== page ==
Well, peeps, it is the end of a very long day and I’m truly pooped after working the room and the tables from 9-8 but I must admit it seems pretty easy and smooth until I get into my pjs and realize that I can hardly find my ibuprofen! I actually wore hose and flats all day!
We had a whole day of presentations and a different way of handling questions in small groups that I wish I’d thought of. I had lots of one on one time with people from everywhere and can say that for the most part they are open, friendly, resourceful, struggling with regulations and focused on the medical use not for healing people and as one CEO put it, clinical trials are just another tool for marketing! Most all were different Latin countries with maybe 5 from the U.S. and 4 of those from Colorado. [The world of regulation is big is critical in these countries and ‘compliance’ is becoming a huge challenge, especially internationally. They can’t export to the U.S. unless the FDA regs are met. Govt is everywhere more as an obstacle and one that is ever changing, however.]
Hemp is big for absorbing pollutants in the soil so you need to plant a hemp crop first, THEN plant marijuana. The other interesting point, you need the best grower to start but not some guy who knows a lot about growing weed on small plots. You get someone with experience with big grows of flowers or vegetables and teach them marijuana. The little guy can’t handle the layers of management involved. When plants are dying, look to the problem in the management/leadership system, probably communication.
After hearing the speakers today, my session tomorrow will be as much leadership as weed and actually selling leadership in the old days was a lot like selling weed is today 🙂
My favorite was a psychiatrist and first MD to proscribe marijuana in Chile. He’s rather bedraggled, portly, huggy, grey straggly pony tail and keeps insisting that marijuana needs to be combined with exercise—smoke a joint and go for a run will cure anything. And I think he might be right 🙂 I’m going to buy his book.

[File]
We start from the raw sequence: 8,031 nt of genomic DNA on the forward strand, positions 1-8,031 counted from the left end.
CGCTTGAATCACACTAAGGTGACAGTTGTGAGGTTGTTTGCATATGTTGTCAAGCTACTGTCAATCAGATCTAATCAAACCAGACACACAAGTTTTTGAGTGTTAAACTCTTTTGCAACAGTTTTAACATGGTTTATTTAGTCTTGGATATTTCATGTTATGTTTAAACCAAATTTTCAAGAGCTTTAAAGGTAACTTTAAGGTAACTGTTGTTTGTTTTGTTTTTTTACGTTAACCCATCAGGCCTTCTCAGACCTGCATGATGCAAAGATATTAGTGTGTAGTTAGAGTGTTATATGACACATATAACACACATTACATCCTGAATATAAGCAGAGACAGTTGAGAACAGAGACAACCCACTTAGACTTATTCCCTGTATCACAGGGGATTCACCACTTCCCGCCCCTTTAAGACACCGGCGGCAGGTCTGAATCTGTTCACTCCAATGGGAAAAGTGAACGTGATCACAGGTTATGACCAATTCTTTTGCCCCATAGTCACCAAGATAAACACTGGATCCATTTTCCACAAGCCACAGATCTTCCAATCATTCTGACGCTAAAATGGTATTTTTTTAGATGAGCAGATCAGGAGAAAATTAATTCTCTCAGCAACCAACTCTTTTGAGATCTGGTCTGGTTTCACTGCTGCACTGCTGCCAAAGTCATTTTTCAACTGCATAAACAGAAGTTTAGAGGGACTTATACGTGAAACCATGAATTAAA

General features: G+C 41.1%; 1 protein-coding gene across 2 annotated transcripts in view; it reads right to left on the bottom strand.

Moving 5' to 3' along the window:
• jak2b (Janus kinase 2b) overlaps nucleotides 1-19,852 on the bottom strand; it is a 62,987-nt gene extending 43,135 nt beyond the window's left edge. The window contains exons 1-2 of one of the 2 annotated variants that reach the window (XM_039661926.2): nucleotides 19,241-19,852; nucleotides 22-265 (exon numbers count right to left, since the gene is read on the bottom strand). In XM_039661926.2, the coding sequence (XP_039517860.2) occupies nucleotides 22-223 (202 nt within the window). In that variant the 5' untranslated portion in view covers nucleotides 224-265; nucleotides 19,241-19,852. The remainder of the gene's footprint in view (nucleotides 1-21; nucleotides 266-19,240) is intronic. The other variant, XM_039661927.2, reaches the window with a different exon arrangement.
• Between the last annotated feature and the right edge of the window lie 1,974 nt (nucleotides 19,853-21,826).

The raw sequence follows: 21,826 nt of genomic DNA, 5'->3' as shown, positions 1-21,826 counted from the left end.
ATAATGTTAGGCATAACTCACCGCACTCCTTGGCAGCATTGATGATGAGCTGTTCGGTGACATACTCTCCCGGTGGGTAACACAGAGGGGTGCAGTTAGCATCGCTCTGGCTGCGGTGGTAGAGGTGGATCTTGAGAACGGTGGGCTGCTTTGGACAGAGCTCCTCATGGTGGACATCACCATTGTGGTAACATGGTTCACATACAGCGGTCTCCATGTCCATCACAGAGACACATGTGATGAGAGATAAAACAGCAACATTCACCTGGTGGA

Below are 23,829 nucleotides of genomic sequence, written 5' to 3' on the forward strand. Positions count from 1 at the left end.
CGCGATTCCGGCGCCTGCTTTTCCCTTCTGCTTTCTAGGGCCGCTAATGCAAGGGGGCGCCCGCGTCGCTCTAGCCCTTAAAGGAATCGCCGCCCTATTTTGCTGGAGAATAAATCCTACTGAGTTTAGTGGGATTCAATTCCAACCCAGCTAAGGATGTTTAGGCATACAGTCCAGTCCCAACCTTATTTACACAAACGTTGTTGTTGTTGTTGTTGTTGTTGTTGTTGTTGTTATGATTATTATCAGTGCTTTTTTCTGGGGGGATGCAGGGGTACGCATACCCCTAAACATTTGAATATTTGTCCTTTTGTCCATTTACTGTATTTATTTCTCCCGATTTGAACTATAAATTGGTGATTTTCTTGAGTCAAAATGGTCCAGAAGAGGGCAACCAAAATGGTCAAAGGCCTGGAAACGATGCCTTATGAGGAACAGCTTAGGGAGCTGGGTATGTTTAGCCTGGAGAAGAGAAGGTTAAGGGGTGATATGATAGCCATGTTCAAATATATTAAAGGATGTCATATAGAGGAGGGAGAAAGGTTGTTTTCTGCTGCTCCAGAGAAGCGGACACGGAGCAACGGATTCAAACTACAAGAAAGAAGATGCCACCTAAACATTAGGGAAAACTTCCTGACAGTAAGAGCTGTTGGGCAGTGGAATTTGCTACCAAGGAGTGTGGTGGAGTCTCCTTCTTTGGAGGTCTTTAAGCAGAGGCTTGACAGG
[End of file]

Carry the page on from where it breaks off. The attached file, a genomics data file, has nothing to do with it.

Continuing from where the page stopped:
There are quite a few here from the press and I don’t know how it happened but I ended up in a lot of photos with the
‘In crowd’ of Santiago—primarily the ones focused on treating the poor. All day I was getting lots of eye contact and nodding heads so for whatever reason I wasn’t disappearing in the group. There are about 80 people here.
At one point there were about 7 guys competing for air time around the table (3 from the same family—another thing I like about business here. NEPOTISM 👍). Only 2 women, me and a quiet technical person from Peru who had not said a word so when there was a break in the noise, I said, I’d like to hear what she has to say about the situation in Peru. There was stunned silence while she gathered her thoughts but bless her, she stepped right in. There are many ways I am able to contribute, I think.
Everything has really been perfect so far; the organization, the food, the hospitable Chilenos, and the quality of information. Glad I’m not going back tomorrow after the session. I’ll need a sleep and maybe even watch the Democratic debates if they are on.
Much love to you all for your support and encouragement. I am rather unique in this fish tank, for what it’s worth.
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